Hepatitis C virus (HCV) is pathogenetically involved in many cases of hepatocellular carcinoma (HCC) worldwide. HCV-related HCC is on the rise in many developed countries as a consequence of past infections with HCV. The time lag between HCV infection and cancer development is several decades. HCV-related tumors arise in older patients, are almost invariably associated with cirrhosis, and often have a less aggressive course than HCC related to other etiologic factors. In most patients, HCC grows as a single hepatic node for years before generating satellite or distant tumor nodes. However, there are tumors that originate as multifocal disease. Tumor progression and hepatic failure are the leading causes of death in most patients. HCV has been almost invariably detected in tumor tissue of anti-HCV patients with HCC, but it is not clear whether the virus promotes cancer through chronic hepatocellular inflammation, which is per se an important risk factor for HCC, or has a direct role in liver carcinogenesis. No reverse transcriptase activity has been found in infected livers, but there are data suggesting that HCV has oncogenic properties, because its interacts with cellular genes regulating cell growth and differentiation.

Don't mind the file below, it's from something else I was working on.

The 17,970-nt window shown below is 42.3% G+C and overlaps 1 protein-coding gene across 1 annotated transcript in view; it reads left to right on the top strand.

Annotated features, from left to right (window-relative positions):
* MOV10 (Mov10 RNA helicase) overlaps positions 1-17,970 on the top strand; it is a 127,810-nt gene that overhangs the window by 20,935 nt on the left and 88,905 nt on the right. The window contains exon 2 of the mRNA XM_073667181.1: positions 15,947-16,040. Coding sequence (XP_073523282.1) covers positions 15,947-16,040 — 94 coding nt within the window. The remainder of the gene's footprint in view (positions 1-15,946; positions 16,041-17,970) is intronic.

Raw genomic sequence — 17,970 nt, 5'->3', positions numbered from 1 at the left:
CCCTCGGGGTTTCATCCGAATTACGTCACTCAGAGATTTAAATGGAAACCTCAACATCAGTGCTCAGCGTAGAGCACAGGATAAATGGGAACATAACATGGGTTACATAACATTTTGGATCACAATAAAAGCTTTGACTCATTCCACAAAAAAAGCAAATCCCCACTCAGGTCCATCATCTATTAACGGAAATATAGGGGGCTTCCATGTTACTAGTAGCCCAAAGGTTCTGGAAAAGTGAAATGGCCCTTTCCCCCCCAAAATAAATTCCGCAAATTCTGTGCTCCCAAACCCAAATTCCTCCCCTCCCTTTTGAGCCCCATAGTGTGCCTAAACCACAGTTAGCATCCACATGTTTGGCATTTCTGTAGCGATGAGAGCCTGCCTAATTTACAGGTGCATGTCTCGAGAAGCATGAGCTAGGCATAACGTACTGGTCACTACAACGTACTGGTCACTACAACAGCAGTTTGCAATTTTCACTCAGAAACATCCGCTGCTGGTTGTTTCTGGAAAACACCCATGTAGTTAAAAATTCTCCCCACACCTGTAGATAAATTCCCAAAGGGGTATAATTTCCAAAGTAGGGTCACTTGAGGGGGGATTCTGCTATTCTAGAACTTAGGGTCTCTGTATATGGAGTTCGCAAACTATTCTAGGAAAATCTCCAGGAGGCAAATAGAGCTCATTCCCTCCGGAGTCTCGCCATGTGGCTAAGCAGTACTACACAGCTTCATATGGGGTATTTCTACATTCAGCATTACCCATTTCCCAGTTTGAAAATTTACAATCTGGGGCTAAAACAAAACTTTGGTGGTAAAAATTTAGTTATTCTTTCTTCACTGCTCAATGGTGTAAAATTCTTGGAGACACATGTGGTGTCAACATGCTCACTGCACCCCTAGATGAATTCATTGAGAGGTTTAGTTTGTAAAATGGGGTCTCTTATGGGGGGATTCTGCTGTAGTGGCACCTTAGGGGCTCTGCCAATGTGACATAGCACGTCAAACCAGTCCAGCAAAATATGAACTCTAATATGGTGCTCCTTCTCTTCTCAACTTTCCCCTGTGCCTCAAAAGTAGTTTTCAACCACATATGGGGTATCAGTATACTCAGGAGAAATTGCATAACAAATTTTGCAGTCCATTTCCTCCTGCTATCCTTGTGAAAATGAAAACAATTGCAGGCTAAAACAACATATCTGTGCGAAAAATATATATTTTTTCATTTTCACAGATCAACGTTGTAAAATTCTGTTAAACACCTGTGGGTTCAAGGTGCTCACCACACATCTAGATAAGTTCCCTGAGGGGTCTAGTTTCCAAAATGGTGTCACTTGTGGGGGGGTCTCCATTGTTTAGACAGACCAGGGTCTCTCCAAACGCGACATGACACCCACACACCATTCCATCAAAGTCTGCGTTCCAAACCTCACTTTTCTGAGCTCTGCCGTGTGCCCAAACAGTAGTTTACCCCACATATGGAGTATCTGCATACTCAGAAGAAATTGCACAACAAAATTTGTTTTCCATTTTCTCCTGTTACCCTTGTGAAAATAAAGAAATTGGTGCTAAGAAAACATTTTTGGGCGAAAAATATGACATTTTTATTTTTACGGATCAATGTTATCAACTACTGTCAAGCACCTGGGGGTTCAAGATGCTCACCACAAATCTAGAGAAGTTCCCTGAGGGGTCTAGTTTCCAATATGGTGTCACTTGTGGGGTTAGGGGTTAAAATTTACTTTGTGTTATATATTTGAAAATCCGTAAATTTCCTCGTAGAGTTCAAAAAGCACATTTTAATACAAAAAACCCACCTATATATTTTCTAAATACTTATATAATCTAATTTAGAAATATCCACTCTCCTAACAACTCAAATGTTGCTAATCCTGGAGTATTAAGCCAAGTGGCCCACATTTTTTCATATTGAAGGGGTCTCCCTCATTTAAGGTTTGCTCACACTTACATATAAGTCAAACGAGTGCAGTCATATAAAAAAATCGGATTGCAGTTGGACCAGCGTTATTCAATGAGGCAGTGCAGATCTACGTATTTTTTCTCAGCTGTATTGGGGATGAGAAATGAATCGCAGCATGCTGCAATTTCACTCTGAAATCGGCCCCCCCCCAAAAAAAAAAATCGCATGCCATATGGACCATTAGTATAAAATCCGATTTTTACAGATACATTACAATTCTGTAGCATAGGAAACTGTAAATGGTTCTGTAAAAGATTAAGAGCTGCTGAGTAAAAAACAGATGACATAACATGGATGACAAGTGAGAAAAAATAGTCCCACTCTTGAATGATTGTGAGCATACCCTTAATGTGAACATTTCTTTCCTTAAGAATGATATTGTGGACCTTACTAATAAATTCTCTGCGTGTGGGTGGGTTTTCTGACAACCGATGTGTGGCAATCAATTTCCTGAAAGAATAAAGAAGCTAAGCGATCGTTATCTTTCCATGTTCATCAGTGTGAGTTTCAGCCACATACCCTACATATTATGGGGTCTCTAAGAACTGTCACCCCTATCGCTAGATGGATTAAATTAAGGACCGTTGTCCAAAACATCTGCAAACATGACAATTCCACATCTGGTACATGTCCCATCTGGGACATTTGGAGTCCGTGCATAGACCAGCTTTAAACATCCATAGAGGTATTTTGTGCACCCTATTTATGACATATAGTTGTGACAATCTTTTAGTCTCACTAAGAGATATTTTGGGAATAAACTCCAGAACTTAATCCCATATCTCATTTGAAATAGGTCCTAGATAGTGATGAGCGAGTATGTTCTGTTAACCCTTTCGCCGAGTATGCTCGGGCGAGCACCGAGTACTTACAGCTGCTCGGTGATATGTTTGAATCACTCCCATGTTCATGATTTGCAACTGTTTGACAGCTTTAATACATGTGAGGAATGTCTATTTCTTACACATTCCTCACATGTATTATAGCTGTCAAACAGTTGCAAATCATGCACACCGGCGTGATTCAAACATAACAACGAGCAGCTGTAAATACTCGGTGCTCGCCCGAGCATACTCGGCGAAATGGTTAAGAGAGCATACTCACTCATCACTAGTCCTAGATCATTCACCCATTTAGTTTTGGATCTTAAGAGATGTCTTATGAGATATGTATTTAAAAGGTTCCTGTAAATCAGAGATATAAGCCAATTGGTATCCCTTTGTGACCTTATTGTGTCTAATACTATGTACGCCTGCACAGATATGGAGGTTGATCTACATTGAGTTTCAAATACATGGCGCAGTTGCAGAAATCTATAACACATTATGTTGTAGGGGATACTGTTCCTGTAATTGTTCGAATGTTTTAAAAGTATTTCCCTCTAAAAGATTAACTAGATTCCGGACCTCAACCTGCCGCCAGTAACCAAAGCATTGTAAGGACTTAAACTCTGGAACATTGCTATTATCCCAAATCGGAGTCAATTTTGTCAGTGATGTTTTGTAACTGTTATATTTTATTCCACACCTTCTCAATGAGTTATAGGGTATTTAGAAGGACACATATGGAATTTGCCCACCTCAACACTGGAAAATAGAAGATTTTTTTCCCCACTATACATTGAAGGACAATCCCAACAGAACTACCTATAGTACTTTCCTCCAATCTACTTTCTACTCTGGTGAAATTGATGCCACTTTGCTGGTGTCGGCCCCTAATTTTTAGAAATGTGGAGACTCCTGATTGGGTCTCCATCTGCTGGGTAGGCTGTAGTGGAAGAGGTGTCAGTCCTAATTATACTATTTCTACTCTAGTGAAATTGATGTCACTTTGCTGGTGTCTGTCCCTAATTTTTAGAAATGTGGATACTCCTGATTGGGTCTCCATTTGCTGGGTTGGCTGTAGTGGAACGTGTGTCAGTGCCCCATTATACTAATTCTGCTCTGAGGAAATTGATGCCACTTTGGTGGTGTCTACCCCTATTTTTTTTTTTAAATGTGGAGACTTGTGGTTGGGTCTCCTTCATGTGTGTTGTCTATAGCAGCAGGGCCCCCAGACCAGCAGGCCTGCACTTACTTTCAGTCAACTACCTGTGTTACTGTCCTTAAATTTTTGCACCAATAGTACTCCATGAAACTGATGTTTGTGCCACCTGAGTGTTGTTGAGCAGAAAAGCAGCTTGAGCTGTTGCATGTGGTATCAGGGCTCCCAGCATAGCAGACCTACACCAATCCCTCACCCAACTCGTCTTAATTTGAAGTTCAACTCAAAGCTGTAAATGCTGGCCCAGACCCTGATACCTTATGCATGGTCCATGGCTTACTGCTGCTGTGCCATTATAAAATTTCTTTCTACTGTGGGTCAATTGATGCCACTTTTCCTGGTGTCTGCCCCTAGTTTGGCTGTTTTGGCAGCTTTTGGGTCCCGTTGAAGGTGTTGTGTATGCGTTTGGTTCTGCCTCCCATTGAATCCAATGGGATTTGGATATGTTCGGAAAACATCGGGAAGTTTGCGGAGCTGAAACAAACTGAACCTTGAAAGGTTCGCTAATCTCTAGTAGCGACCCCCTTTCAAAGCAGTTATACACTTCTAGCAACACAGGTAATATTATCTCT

|Number of pages||7|
|Journal||Seminars in Liver Disease|
|Publication status||Published - 1999|
- Hepatitis C virus
- Hepatocellular carcinoma
ASJC Scopus subject areas